What it doesn’t have, however, is any sort of tolerance to temperature changes. If it gets too hot, the echidna is incapable of sweating and will avoid the sun for fear of overheating. If it gets too cold, it will enter a torpor to save energy. At both of these extremes, the creature does not enter REM (rapid eye movement) sleep, that deepest form of rest. Like Goldilocks, the echidna wants things juuuust right, and only then (at about 25 degrees Celsius) does it feel at home.

“Too cold. Not coming out.” (Photo by Nachoman-au)

Echidnas do not have particularly good eyesight, but they don’t need it, and even blind echidnas can survive in the wild. To be an echidna you only need to know what the temperature is, how to find some insects, and how to roll into a protective ball. It is helped in this by a weak form of electroreception — not nearly as strong as that possessed by the platypus, but enough to give it a general sense of what’s around it by reading electrical signatures.

One interesting thing about echidnas is that they don’t have normal stomachs. Where other mammals use acidic digestive enzymes to digest food, an echidnas stomach is not very acidic at all. Instead it is made of a very tough material, and the stomach itself clenches and contracts to grind food down into a digestible paste that then passes through the intestine. Its stomach is essentially a second, stronger mouth inside of its body.

This next bit is going to get a little PG, so cover your eyes before you read on. The male echidna is particularly strange because its penis has not one, not two, but four heads. It uses two at a time when it comes to mating, and then switches to the other two for the next time. Handy, one supposes.

All right, you can uncover your eyes now, just in time for one more bit of interesting echidna anatomy. Of all the mammals in the world, the short-beaked echidna has the biggest prefrontal cortex relative to its body size, which is the part of the brain that, in humans at least, is used for planning and analyzing. This has led some scientists to wonder if the echidna might not be an intelligent, reasoning animal. So far, however, tests have shown it to have thinking abilities similar to those of a cat — which isn’t bad, but also isn’t great.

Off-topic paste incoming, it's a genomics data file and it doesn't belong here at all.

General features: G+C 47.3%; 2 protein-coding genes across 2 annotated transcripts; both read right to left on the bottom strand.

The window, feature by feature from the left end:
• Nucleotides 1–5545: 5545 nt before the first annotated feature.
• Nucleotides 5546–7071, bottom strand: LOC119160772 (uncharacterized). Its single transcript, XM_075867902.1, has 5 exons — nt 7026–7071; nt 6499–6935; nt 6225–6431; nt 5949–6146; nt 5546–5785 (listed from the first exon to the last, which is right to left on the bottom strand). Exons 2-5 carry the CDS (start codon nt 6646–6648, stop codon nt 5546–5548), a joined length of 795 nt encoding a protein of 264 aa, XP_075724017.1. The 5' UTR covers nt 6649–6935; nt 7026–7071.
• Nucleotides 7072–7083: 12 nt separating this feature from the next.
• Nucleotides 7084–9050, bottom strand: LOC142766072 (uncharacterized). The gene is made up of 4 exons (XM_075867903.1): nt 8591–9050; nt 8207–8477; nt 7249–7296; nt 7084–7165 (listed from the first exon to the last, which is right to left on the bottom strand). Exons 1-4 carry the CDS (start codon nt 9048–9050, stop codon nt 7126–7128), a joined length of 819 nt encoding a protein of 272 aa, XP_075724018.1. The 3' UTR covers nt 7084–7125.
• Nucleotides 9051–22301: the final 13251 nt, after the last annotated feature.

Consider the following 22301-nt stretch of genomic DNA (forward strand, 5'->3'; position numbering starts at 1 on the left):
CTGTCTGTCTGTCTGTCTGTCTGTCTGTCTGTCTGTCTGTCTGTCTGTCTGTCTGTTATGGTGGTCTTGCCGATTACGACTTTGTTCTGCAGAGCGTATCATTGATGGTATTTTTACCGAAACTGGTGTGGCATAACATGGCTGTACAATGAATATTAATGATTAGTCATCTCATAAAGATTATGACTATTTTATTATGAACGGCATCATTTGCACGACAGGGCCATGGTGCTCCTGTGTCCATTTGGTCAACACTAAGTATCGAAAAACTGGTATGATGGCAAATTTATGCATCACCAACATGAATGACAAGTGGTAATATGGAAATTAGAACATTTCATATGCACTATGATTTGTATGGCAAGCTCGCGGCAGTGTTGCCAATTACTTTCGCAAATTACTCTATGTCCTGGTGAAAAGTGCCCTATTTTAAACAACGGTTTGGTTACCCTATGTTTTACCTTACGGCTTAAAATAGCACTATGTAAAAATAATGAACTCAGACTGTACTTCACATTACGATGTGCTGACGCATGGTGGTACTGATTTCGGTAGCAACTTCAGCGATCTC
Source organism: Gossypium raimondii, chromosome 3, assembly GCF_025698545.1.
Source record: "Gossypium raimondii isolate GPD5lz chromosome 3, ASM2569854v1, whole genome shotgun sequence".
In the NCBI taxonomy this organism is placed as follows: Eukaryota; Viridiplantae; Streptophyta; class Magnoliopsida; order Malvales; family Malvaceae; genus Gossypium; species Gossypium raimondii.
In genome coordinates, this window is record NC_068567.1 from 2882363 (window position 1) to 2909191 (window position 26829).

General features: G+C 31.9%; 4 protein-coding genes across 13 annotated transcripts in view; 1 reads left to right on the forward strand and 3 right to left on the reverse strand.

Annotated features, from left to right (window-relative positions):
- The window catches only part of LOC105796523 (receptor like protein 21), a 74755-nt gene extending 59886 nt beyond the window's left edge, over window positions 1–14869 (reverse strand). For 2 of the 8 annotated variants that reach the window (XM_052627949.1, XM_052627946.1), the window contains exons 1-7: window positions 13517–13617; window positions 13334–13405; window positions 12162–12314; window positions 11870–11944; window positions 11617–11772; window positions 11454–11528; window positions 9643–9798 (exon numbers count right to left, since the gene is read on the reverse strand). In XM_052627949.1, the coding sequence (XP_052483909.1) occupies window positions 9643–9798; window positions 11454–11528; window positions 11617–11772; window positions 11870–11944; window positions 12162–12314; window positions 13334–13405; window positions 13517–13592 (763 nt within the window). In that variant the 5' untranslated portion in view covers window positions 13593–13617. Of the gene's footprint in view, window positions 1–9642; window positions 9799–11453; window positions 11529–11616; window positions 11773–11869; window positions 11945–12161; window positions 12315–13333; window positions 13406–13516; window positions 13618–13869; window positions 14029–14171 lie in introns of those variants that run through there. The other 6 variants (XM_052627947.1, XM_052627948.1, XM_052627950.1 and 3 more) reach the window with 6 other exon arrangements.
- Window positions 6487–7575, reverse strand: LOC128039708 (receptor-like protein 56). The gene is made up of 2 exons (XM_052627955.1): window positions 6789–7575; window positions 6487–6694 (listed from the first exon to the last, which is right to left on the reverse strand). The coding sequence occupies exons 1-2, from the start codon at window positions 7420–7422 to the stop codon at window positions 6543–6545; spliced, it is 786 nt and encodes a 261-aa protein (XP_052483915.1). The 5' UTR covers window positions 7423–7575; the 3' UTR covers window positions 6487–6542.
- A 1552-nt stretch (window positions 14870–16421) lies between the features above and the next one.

The echidna is the most widespread native Australian animal. You can find it anywhere you go on the entire continent, because as long as there are ants or termites, the echidna can survive.

Echidna distribution.

10.3e – The Tree-Kangaroo

Are they lost, or just very confused? (Photo by Postdif)

There are 12 different types of tree-kangaroos, and they are by far the strangest of the macropods, even if you only consider their evolutionary history.

If you’ll recall, we believe that that the members of Diprotodontia (koalas, wombats, possums, kangaroos, etc.) evolved in trees, which is why their two middle toes are fused together. Eventually some of them came down from the trees and lived on the land instead, including all of the macropods. But then something curious took place. Some of the kangaroos, now living on the land, changed their mind and went back to the trees again.

We think this happened because their ancestors were among the forest-dwelling pademelons (a type of wallaby) that were cut off from all the others by natural forest shrinkage during an ice age. Cut off from other pademelons, they eventually evolved down a different path and returned to the trees, becoming tree-kangaroos.

As you can guess by now, tree-kangaroos are macropods that have adapted for life in the trees. They have completely lost the speed and grace of a kangaroo on the ground; put them on land and they are clumsy and slow, as though they can’t quite figure out what to do with a flat surface. But put them in a tree, and wow.

A tree-kangaroo in a tree is quick and agile, using their strong macropod legs to hop and climb tree trunks and branches like a human with a belt and spiked boots. The animal wraps its arms around the tree limb and shimmies up the tree like an expert. They can also use their powerful jumping powers to literally leap from tree to tree — they can cover a fantastic 30 feet through the air to land in a lower branch in another tree, and can jump down from up to 60 feet up and land on the ground without harm.